But the first revised plans allowed for replacing the library with a combination cultural arts center and tourist attraction that includes a gift shop, restaurant, and event rentals and would attract up to 400,000 visitors each year.
In response to thousands of complaints, the city revised the DTSP to provide for a “community oriented cultural activity area that encourages preservation and enhancement of the Main Street Library” rather than replacing it.
But that plan still allows a 24,660 square foot structure, three stories and 35 feet tall, for an additional 14,700 square feet that could hold a gift shop, small cafe and other retail uses – still in conflict with the city’s General Plan – changes that the lawsuit claims should have undergone environmental review.
Lacking that review, the public and city council were denied information vital to the decision making process; therefore, the EIR must be revoked, the lawsuit contends.
But Judge Stock made short work of those arguments. Regarding cumulative effects, they “were not raised at the administrative level by any person.” In any case, she added, the DTSP doesn’t propose any projects yet and any future projects will face environmental review.
Traffic Problems Dismissed
The lawsuit contends that the city’s traffic studies were methodologically flawed and that it made sure to “drastically” understate traffic impacts in its EIR.
The EIR failed to demonstrate that it had analyzed weekend traffic conditions during summer, despite acknowledging the “at-capacity conditions occurring during peak summer days, particularly on weekends.” Nor did the EIR consider the added traffic congestion from tourist buses, the lawsuit alleges.
But Judge Stock called the city’s traffic study exhaustive, encompassing 1,000 pages, and said that the plaintiffs failed to offer expert counter-analysis.
Furthermore, it is not the role of the Court to attempt scientific analysis of the city’s traffic study, Stock said.
Nor is it important “whether the studies are irrefutable or whether they could have been better, she explained. “The relevant issue is only whether the studies are sufficiently credible to be considered.”
Despite the EIR’s alleged failure to demonstrate a specific analysis of peak traffic periods, and without citing specifics herself, Stock concluded that the city’s analysis showed a “full appreciation of the summer and beach-proximity issues.”
Eleventh Hour Changes
If Stock’s traffic ruling doesn’t stretch credulity, her ruling on Plaintiff’s claim of a CEQA violation by “11th hour amendment” illuminates the thick line that often separates legality from morality.
At its Nov. 16, 2009, meeting the city council voted to reconsider revised density standards for one section of the downtown that it had approved at its Nov. 2 meeting.
The issue was placed on the Jan. 19, 2010 council agenda for discussion and a vote, but a slight of hand by Councilmember Don Hansen changed the purpose of the meeting.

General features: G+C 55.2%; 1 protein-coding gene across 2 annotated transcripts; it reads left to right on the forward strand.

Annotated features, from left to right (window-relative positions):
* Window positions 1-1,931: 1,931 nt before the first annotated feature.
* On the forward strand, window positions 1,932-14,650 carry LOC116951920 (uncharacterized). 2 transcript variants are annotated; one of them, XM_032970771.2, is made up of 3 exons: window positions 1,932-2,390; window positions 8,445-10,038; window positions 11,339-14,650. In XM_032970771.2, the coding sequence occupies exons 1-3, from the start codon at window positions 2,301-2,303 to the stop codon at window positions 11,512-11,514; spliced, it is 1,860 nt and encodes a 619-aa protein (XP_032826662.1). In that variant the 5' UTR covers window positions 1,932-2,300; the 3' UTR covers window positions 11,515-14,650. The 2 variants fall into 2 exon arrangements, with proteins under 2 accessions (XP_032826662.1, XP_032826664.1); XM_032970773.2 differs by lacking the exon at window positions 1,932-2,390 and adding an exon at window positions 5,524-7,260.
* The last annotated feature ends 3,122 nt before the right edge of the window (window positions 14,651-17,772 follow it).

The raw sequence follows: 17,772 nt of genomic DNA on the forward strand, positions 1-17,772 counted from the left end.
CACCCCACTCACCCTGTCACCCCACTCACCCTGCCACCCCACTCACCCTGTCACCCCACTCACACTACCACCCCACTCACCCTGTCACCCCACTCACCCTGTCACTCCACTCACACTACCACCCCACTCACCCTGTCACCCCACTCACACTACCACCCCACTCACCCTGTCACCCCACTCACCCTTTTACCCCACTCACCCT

Instead of considering a reduction in density, which was the intent of putting the issue on the agenda in the first place, Hansen made a surprise motion.
Previously in District 1 a site area of 25,000 square feet or greater was needed to build a 45 foot high, four-story building. Any lot less than 25,000 square feet was allowed a maximum building height of 35 feet and three stories, according to the Jan. 19 staff report.
Hansen’s motion shrunk the required square footage to 8,000 square feet, creating a huge increase in density. The council passed the motion, but nothing like his proposal was in the staff’s usual list of recommended actions or in the rest of its public report.
Nor was Hansen’s proposal based on information in the EIR, the lawsuit claims, despite having significantly changed the DTSP. And it violated the city’s General Plan. Therefore, Hansen’s DTSP revision must be denied, Plaintiffs argued.
Stock issued a harsh rebuke. The possibility of a four-story building on a 25,000 square foot “or less” lot had already been discussed in the Draft EIR, as well as in numerous staff reports, she wrote.
The same thing for building height. “[T]he EIR process was designed to reveal the outcomes of any amendments to the General Plan in this area,” she added.
Councilmember Joe Shaw called portions of the DTSP “severely flawed,” despite the court’s tentative ruling. “I think the residents of our downtown neighborhoods have spoken clearly about the plan and they’re not happy with it.”
The revised density, building heights and neighborhood uses are “out of sync and out of character” for the downtown neighborhoods, he said. “I hope that this city council or the next will address some of these issues.”
Councilmember Keith Bohr had a different view.
Citing numerous stakeholder interviews, community workshops, study sessions and public hearings held in the five years since the city council directed staff to update the DTSP, Bohr told the Voice that he is “pleased that we are finally nearing the finish line for this much needed update to our Downtown Specific Plan.”
Just how close the city is to that finish line remains to be seen. HB Neighbors spokesperson Angela Rainsberger told the Voice that her group will file objections with the court next Monday. If Stock rejects those objections the group will have 30 additional days to appeal, according to City Attorney Jennifer McGrath.